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The ultimate guide to vegan milk alternatives and how to choose the one for you

The ultimate guide to vegan milk alternatives and how to choose the one for you

Moo-ve over, dairy

Text: Natalie Khoo


Image: Julia Metkalova via Shutterstock

We break down the various types of vegan milk alternatives today and how to choose the best one for you based on your needs and preferences

Plant-based food advocates no longer have to search far and wide for options in Malaysia. In fact, what was once reserved for vegans and tree-hugging activists has now entered the mainstream food and beverage industry, hot on the heels of the sustainability movement.

Non-dairy milk alternatives are arguably one of the most sought after plant-based foods, with many cafes and coffee joints now offering substitutes to standard milk. Coupled with lactose intolerance, dietary restrictions and personal preferences, there’s now a serious case for vegan milk alternatives in the country.

Back in the day, most may be familiar with soy, almond and rice milk alternatives. Since then, the growing demand for alt-milks has added several other options made from beans, nuts, grains and rice to the table. We break down the various types of vegan milk alternatives today and how to choose the best one for you based on your dietary needs and preferences.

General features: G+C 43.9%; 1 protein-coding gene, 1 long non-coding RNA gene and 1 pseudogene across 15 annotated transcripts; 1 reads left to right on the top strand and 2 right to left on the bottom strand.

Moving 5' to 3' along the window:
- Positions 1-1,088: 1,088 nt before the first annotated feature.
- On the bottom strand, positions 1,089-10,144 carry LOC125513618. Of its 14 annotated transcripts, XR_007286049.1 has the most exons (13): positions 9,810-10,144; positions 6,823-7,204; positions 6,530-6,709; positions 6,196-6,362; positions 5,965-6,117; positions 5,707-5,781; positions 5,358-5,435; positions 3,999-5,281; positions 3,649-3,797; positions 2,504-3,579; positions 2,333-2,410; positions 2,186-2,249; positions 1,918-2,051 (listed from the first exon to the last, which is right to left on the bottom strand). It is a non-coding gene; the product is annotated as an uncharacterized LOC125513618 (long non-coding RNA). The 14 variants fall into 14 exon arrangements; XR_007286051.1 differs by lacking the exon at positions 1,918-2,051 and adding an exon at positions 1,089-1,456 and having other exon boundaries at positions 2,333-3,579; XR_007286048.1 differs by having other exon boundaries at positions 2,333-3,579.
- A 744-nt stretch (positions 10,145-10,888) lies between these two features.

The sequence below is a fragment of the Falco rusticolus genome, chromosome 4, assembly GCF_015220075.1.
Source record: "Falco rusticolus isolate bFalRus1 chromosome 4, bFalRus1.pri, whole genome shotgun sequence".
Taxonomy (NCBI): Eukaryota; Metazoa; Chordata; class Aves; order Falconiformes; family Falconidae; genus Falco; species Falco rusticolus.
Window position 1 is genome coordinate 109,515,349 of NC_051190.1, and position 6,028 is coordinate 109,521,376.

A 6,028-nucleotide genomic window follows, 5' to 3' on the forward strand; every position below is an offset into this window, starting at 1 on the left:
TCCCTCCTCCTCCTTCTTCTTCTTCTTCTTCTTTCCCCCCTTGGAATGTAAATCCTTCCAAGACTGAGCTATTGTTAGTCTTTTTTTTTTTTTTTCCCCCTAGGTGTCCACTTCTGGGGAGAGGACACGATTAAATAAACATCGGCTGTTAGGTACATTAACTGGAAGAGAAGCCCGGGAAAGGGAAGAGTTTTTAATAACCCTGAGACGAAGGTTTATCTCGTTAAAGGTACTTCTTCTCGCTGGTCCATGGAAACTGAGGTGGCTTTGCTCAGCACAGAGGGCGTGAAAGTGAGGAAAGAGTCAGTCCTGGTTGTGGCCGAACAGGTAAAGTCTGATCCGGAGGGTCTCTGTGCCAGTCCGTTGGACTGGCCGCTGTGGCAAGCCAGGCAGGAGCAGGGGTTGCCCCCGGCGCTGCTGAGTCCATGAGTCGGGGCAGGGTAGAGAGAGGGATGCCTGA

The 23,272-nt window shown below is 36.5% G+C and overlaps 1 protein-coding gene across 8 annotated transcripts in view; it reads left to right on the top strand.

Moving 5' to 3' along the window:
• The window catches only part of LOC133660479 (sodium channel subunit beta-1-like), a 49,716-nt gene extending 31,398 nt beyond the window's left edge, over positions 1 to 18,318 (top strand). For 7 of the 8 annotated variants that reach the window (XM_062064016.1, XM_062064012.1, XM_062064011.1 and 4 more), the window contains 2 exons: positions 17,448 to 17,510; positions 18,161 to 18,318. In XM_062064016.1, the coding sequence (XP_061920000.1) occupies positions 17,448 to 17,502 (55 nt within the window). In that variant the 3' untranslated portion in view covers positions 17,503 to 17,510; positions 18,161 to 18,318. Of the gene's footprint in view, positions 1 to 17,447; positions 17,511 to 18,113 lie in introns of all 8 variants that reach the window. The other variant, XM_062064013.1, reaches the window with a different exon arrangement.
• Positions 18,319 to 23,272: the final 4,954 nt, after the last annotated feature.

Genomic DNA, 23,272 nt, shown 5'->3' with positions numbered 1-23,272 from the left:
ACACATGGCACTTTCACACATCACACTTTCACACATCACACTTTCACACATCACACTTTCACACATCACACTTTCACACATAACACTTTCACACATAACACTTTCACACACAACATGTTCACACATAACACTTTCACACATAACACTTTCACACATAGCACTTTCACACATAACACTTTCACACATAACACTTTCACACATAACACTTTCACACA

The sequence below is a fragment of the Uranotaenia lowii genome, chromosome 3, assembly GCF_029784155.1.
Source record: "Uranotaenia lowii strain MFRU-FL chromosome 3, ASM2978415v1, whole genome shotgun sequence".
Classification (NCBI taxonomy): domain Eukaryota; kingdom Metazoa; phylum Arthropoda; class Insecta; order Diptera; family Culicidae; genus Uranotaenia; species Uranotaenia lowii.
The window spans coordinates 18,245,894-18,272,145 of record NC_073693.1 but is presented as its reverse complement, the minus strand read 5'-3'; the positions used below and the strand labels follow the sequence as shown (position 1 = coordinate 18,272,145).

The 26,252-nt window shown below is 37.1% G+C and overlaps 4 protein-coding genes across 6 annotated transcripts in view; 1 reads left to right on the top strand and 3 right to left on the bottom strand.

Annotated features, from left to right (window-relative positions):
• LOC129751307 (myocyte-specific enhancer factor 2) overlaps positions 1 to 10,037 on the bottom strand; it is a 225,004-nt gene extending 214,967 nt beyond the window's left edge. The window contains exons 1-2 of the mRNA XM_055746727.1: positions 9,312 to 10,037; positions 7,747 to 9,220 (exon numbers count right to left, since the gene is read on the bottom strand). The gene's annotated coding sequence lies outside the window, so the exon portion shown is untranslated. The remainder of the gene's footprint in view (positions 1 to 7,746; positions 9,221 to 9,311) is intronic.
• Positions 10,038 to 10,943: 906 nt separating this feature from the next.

Almond milk

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Photo: Shutterstock

Almond milk is a popular replacement for dairy thanks to its slightly sweet, nutty flavour. It’s made by soaking almonds in water, then blending and straining the mixture to remove the solids. The longer the almonds are soaked, the creamier the milk will be.

Pros: It’s high in calcium and vitamins E and D and relatively lower in calories compared to other non-dairy alternatives.

Cons: Since it doesn’t take a lot of almonds to produce almond milk, it isn’t high on protein and doesn’t count much towards your daily protein intake. Almond milk is also infamous for being bad for the environment as its production requires a high water consumption.

Recommended for: Baking, drinking, smoothies

Try: Blue Diamond Original Almond Milk, 137 Degrees Almond Milk

Cashew milk

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Photo: Megan Lawson Evans via megunprocessed.com